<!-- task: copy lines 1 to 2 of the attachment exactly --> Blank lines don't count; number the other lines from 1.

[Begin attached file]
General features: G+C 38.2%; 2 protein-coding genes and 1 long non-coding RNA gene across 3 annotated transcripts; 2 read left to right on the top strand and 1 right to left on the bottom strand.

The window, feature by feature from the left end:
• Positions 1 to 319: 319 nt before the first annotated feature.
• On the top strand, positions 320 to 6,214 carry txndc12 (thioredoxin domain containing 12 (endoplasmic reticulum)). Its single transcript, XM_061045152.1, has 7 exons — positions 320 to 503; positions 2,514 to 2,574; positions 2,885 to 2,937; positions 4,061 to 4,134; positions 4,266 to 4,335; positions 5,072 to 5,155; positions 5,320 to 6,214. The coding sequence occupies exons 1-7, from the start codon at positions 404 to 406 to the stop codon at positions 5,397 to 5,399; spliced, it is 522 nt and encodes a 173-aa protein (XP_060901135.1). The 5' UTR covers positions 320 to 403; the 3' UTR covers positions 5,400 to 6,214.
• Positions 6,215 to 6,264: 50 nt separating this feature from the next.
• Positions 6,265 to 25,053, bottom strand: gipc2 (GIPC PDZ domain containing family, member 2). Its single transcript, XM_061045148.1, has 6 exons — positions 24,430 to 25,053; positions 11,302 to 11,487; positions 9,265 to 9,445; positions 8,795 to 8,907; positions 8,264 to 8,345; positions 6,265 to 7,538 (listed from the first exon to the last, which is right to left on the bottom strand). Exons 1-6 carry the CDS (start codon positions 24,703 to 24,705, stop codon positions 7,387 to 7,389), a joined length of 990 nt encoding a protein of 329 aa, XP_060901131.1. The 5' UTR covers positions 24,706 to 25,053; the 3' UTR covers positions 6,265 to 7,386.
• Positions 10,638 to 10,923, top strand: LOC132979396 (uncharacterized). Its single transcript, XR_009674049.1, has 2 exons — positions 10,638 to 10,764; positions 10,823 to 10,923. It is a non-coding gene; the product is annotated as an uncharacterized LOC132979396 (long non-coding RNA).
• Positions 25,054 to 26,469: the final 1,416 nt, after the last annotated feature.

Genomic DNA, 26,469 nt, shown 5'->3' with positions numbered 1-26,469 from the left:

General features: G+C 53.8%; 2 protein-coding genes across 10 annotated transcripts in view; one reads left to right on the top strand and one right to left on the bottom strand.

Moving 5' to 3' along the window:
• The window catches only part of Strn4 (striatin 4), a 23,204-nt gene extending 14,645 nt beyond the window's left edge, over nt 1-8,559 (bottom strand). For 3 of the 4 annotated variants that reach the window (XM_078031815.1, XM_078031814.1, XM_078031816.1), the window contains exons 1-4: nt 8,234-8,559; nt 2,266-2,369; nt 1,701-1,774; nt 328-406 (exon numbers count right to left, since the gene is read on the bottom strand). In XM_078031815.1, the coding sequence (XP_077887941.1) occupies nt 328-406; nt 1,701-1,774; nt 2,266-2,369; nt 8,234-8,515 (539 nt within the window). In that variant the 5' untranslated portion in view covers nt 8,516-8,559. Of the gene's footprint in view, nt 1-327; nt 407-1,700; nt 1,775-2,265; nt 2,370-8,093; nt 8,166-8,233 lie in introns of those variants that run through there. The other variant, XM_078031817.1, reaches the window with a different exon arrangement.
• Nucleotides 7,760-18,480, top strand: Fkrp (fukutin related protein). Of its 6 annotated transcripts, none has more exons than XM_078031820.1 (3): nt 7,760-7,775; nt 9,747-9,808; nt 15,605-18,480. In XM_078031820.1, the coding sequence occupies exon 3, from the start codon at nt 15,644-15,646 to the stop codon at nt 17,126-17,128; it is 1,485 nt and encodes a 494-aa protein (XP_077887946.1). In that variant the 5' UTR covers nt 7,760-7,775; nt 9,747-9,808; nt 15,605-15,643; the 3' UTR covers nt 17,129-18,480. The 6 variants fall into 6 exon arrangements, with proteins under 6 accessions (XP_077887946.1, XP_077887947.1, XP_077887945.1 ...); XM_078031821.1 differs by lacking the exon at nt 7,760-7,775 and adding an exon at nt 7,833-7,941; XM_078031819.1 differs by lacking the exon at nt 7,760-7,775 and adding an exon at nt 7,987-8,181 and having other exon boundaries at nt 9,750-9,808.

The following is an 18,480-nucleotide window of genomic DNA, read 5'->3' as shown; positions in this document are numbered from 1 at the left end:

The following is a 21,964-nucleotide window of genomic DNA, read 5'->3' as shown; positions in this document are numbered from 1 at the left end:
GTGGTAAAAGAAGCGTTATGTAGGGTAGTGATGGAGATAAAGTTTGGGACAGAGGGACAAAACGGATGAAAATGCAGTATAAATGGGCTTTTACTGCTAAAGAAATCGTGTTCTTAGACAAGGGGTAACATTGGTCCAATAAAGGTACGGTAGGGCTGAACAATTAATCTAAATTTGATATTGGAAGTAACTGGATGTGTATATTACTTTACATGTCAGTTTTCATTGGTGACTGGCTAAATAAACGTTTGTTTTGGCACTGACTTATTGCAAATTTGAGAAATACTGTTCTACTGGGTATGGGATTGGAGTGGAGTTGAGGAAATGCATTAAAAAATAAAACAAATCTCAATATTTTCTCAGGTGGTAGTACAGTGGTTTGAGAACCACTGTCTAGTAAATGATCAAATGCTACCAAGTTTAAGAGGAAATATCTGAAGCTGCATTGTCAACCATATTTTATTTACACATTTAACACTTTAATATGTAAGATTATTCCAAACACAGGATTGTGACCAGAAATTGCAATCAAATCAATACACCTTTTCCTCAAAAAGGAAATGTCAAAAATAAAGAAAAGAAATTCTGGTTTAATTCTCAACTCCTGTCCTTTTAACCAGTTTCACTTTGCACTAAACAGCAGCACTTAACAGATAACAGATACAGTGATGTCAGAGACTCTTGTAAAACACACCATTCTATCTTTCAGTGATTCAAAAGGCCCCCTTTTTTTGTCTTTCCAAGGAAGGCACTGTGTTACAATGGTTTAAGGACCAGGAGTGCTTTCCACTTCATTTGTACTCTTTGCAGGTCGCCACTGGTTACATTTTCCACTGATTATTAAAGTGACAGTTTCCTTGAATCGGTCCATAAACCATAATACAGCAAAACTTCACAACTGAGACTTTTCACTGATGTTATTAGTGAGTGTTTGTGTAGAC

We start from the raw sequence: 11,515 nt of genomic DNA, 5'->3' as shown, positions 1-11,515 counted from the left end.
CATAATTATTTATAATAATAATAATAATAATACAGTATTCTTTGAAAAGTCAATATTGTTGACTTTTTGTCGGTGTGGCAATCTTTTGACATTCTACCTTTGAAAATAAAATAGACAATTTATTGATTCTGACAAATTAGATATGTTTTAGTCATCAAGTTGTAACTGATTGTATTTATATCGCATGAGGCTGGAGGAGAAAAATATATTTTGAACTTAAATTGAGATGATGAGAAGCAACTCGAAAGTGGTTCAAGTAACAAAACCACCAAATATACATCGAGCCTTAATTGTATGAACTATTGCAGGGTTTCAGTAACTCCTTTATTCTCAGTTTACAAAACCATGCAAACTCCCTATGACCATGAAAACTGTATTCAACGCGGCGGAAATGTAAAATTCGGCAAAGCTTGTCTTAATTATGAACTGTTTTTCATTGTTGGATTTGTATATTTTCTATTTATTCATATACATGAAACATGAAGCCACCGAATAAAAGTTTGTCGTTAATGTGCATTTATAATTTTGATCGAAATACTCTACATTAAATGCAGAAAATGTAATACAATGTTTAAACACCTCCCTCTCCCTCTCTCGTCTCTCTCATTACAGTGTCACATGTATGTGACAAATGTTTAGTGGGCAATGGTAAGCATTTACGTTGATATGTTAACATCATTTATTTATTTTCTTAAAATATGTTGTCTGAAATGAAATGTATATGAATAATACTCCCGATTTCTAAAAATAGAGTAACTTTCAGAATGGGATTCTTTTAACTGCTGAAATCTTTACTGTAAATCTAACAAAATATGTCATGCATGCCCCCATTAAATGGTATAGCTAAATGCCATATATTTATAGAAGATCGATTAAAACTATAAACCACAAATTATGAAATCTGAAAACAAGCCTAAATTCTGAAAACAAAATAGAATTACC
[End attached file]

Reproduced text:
General features: G+C 38.2%; 2 protein-coding genes and 1 long non-coding RNA gene across 3 annotated transcripts; 2 read left to right on the top strand and 1 right to left on the bottom strand.

The window, feature by feature from the left end: